Dr Feng’s presentation was followed by Mr Mohd Saranum, of MARDI, who gave a presentation entitled “From baby steps to big leaps: MARDI’s learning journey in producing Trichogrammachilonis.”
DrArnaud Costa, Crop Health Advisor at CABI East &South-East Asia, presented on “Sustainable alternatives for coffee and sweet potato in Vietnam.”
His presentation was inclusive of key information regarding sustainable paths to reduce pesticide usage and promote non-chemical approaches.
The work conducted in Vietnam with the coffee sector has been done with support from the Global Coffee Platform (GCP) Collective Actions Initiative (CAI) while the work on sweet potato weevil has been supported by BRT (Bright Resources Technology) Sdn. Bhd. in Malaysia.
Dr Costa said, “Achieving sustainable practices for coffee and sweet potato represents a challenge considering that most farming is done through monocropping. This uniform landscape ultimately creates a favourable scenario for several pests and diseases.
“Excessive and inappropriate use of pesticides is still a pervasive issue and future farming systems need to establish successful IPM plans to address this concern.”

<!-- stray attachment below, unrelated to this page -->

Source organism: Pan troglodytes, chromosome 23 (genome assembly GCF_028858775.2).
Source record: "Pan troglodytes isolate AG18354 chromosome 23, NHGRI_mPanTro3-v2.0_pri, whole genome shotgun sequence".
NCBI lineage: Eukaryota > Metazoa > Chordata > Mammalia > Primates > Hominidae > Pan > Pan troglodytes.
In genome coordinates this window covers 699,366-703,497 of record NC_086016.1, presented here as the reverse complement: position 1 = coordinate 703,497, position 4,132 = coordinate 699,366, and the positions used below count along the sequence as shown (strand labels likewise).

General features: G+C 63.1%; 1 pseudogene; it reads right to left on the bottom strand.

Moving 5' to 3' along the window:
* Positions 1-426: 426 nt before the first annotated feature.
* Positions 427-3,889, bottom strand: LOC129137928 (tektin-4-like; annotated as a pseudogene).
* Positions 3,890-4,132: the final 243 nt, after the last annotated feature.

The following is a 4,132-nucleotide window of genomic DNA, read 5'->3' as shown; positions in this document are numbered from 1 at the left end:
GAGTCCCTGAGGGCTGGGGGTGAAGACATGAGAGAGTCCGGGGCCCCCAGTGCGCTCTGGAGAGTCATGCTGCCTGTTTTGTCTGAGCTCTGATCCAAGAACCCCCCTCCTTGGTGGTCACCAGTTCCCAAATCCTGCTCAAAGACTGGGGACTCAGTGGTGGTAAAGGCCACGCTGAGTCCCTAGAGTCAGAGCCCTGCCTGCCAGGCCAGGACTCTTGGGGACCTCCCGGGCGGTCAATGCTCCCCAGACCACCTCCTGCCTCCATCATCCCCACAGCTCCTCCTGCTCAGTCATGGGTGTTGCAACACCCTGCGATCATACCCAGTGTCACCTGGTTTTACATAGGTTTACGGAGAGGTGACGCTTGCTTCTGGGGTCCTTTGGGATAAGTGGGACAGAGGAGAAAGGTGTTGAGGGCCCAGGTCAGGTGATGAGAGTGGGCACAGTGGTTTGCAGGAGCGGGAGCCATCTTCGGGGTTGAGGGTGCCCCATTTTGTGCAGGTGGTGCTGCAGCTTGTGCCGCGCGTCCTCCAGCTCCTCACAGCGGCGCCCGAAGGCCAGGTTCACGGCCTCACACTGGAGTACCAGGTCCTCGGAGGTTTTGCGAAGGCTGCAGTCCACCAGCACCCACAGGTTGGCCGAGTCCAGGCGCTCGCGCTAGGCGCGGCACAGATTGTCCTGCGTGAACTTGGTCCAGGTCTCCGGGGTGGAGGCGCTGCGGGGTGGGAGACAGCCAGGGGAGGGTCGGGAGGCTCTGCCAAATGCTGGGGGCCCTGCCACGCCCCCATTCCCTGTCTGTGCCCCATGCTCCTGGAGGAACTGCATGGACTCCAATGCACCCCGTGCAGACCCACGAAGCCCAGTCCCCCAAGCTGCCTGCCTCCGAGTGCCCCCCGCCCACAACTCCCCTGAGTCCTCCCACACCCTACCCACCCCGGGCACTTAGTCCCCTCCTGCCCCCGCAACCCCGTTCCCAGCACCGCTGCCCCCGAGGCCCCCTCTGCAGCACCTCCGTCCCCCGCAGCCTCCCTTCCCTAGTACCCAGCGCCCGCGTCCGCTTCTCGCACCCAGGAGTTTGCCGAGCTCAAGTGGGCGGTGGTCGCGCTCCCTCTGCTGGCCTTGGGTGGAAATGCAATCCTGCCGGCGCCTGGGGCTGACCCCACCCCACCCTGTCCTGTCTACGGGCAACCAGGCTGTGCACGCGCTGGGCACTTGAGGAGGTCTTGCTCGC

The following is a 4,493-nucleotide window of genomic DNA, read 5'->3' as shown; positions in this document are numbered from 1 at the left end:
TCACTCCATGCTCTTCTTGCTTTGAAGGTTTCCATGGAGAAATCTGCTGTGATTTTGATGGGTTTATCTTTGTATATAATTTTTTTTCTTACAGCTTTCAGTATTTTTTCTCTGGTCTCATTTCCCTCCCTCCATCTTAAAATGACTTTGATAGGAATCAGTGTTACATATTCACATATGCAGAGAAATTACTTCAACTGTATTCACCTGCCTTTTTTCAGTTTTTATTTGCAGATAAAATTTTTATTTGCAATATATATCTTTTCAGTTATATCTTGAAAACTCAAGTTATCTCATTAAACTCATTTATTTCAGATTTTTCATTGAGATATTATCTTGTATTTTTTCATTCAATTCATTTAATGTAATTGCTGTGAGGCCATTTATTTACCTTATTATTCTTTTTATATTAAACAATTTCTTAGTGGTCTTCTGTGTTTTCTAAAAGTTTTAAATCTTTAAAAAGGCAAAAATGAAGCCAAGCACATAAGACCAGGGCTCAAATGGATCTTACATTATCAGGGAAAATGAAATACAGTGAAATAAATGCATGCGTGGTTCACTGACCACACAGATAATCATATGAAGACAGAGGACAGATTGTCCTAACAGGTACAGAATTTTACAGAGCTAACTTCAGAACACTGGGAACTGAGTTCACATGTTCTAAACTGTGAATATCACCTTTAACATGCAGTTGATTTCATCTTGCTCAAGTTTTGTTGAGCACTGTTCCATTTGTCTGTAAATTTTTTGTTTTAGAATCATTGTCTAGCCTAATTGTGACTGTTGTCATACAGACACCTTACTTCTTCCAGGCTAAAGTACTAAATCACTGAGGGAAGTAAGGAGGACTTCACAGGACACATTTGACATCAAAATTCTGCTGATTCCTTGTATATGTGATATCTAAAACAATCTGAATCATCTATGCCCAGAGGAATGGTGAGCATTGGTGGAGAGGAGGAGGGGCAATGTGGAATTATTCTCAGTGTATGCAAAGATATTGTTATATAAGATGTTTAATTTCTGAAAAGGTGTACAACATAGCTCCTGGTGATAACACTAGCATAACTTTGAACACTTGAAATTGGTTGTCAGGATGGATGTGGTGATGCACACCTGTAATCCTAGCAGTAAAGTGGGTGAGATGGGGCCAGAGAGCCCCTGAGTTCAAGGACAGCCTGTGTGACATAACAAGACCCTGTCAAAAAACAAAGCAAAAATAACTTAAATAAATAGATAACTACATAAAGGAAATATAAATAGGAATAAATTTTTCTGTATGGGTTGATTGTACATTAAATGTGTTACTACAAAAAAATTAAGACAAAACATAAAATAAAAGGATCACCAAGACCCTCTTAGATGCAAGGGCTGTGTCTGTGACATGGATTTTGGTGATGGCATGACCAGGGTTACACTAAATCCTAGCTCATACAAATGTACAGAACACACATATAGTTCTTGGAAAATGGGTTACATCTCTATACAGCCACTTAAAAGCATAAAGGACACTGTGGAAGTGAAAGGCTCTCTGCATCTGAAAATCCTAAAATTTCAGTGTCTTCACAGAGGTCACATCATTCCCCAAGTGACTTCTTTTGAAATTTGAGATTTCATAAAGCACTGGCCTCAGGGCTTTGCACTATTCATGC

Examples provided in Dr Costa’s presentation encompass the use of non-chemical approaches such as biocontrol and pheromones.
He said it is also necessary to avoid repeated use of the same category of pesticides that can create pest resistance since these molecules target the same mode of action.
Dr Zhang said, “The MARDI-CABI joint workshop has been the continuation of CABI’s successful work in Malaysia, which started more than half a century ago, and has been an important event to set the scene for collaboration with MARDI.
“This scientific event has reinforced the partnership between CABI and MARDI. Future scientific works in relation to biological control and IPM can be developed between both parties and it is hoped that this joint workshop will be a key milestone, leading to extended collaboration in future.”